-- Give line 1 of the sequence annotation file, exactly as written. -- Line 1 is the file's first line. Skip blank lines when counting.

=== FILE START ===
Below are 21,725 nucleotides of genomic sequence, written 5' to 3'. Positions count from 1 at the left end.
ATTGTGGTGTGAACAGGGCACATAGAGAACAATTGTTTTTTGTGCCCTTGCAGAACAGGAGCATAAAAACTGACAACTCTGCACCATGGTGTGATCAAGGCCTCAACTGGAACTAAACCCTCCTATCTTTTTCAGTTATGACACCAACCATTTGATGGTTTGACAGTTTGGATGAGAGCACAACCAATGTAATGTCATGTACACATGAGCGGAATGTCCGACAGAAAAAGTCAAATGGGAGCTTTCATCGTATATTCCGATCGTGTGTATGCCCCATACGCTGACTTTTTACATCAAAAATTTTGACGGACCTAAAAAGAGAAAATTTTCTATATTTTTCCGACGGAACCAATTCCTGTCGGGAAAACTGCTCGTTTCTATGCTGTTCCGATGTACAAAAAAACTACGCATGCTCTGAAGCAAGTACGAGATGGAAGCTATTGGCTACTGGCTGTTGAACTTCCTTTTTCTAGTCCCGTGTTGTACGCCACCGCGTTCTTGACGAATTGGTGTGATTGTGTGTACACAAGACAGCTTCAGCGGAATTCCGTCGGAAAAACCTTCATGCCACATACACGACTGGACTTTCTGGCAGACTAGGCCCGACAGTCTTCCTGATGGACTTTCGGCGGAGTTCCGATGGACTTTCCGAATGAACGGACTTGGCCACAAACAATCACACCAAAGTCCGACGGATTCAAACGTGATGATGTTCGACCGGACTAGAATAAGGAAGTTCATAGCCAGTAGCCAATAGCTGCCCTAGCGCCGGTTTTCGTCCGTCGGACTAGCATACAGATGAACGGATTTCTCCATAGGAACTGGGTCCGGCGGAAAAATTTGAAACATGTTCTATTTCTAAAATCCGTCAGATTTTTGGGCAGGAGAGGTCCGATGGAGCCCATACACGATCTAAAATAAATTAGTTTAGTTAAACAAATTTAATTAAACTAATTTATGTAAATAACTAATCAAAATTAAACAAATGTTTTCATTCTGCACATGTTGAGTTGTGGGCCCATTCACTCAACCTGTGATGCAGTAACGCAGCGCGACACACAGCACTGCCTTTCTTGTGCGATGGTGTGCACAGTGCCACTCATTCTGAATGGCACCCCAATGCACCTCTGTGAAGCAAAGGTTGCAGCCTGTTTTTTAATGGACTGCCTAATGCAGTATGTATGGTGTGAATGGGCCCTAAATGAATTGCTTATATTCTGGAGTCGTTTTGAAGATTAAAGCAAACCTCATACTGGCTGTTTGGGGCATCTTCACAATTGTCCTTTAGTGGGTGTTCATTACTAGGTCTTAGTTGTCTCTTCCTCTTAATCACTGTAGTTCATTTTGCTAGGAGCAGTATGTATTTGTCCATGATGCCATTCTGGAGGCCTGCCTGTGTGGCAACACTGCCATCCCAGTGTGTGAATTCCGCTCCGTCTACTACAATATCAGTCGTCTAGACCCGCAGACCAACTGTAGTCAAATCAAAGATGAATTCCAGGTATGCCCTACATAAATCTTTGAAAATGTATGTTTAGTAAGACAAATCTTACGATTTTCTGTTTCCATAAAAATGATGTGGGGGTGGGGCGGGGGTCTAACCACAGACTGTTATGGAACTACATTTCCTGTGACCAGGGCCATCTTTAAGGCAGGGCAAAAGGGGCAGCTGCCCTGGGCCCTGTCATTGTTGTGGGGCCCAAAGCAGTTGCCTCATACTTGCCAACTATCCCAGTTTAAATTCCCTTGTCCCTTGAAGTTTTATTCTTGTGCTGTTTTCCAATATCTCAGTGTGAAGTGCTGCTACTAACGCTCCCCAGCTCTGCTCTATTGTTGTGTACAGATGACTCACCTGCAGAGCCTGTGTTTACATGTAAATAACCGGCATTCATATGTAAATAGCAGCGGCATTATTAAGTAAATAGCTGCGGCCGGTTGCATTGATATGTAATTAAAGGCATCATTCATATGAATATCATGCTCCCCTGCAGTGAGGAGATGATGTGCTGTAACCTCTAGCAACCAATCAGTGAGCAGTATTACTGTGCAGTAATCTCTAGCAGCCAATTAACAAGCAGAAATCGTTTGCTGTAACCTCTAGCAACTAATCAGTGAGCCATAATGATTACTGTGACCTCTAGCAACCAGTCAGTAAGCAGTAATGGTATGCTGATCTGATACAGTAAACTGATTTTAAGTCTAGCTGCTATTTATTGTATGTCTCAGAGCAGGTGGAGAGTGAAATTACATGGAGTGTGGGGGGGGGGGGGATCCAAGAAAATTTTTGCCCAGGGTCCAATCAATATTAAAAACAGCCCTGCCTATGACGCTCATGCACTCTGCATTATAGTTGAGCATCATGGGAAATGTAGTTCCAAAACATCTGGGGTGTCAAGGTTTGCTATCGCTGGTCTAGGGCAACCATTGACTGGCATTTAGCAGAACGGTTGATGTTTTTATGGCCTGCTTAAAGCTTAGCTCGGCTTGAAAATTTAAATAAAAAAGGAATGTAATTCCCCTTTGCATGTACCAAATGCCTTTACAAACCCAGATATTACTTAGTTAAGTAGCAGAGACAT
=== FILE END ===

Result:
Below are 21,725 nucleotides of genomic sequence, written 5' to 3'. Positions count from 1 at the left end.